Taxes then and now

How can we get Andrew Chamberlain to post more often at The Idea Shop? Here is his latest:

Some famous tax beginnings–and where they’ve ended up:

Up in Smoke: The first federal tobacco tax was passed July 1, 1862, and raised $8,592,000 in 1864. By 2003, federal tobacco taxes raised $8.2 billion, a 948-fold increase. At $4 per pack, that’s enough to build 14 full-size replicas of the famous Leaning Tower of Pisa out of cigarette packs. Laid end to end, those cigarettes would stretch from the Earth to the Moon, nine times.

Fueling Taxes: The first state gas tax–one cent per gallon–was passed in Oregon on February 15, 1919, and raised $443,000 the following year. Today, Oregon’s gas tax is 24 cents per gallon, with 2002 collections of $396 million, an 893-fold increase. At today prices that’s enough to buy the gas needed to drive a Honda Accord at 60 miles per hour for twelve and half years–long enough to circle the earth about 265 times.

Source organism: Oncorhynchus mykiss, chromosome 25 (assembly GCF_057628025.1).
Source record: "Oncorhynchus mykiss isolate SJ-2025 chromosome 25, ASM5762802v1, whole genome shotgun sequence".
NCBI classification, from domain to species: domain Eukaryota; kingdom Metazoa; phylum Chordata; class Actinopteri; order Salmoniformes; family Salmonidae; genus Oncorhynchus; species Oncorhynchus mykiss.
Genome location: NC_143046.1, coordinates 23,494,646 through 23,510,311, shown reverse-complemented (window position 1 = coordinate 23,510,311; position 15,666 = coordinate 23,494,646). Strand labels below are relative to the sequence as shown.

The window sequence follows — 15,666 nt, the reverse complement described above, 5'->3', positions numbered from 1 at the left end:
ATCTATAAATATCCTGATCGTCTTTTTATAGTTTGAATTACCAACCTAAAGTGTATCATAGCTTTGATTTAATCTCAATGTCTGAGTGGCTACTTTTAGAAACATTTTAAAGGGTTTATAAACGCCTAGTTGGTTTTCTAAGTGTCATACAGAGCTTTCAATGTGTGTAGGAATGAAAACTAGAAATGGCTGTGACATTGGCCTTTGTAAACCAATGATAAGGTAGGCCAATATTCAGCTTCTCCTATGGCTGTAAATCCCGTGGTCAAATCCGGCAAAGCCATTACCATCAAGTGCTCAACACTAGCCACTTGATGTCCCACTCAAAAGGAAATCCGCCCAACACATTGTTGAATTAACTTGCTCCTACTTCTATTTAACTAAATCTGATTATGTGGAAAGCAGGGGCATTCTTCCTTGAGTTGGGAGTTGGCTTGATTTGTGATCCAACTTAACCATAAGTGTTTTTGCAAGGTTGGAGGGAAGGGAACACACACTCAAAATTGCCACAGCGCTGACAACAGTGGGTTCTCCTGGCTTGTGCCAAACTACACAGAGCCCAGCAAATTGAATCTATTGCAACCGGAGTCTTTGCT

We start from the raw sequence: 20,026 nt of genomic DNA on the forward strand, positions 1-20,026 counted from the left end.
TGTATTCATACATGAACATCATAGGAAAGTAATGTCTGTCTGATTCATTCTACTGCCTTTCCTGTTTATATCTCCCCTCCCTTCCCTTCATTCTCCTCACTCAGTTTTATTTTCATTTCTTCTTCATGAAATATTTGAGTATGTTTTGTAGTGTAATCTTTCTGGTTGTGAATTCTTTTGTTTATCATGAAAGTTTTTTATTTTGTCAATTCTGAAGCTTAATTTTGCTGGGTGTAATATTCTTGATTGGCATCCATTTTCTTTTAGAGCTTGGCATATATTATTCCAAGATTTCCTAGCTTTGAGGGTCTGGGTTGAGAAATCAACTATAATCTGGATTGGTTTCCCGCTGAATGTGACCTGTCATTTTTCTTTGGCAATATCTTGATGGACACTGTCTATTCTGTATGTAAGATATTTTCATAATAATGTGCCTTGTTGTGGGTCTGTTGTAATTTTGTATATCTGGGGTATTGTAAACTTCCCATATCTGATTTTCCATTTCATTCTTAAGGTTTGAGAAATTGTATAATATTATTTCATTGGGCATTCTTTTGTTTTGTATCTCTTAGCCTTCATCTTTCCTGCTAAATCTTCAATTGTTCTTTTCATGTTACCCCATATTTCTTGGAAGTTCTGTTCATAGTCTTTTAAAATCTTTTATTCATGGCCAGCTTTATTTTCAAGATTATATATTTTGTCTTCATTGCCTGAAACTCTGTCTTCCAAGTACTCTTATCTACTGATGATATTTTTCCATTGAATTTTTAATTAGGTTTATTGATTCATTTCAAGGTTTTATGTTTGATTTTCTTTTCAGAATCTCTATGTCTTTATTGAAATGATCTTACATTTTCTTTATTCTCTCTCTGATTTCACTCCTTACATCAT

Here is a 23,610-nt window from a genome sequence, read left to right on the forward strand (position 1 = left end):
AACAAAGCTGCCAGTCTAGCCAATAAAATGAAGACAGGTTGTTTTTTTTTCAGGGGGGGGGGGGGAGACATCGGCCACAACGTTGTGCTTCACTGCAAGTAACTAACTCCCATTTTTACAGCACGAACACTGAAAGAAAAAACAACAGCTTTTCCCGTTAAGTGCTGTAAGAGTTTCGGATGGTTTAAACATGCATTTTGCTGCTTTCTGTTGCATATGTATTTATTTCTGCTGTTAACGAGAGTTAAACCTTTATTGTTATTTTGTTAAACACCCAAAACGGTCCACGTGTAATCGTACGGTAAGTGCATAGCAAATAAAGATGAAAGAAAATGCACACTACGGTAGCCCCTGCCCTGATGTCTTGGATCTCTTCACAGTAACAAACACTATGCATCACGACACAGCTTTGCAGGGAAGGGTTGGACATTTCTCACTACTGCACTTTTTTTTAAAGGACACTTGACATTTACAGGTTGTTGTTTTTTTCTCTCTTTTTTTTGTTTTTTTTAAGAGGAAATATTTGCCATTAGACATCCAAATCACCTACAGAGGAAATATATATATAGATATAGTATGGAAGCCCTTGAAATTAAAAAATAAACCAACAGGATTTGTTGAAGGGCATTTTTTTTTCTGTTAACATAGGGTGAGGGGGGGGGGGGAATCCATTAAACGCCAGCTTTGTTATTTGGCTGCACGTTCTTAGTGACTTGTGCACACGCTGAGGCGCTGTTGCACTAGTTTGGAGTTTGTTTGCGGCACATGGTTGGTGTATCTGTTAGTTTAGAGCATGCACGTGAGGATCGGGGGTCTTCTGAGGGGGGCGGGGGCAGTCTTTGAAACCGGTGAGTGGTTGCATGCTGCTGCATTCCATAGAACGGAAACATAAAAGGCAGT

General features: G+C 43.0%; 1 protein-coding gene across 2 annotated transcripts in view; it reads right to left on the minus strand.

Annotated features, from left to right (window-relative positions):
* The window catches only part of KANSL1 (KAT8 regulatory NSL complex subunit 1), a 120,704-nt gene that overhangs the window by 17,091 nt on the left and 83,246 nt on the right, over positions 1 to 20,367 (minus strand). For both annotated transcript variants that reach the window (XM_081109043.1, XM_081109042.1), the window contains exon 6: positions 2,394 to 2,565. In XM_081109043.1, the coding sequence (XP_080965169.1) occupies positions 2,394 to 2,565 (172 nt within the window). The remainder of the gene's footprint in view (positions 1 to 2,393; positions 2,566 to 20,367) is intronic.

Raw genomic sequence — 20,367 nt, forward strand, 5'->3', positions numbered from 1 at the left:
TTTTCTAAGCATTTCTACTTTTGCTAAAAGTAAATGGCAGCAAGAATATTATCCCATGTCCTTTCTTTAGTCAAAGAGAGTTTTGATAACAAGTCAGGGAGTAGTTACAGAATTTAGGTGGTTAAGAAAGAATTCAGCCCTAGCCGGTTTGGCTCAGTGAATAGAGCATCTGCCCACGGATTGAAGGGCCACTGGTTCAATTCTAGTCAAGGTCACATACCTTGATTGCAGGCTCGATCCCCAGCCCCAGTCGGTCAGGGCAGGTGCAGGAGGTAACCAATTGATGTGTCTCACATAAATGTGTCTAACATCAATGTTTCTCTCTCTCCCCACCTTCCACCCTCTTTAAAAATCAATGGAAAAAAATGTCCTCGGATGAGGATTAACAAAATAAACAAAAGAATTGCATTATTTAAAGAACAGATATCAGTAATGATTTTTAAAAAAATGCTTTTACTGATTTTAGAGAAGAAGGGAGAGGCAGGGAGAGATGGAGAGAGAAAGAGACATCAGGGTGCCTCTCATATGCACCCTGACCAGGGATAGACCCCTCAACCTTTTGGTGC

License to Tax: The first law requiring auto license plates passed in New York on April 25, 1901, and the $1 fee brought in $1,082 the following year. By 2001 motor vehicle registration fees raised $583 million, a stunning 539,000-fold increase. At $2 per mile, that’s enough for a one-mile New York City cab ride for every man, woman and child in the United States–tip not included.

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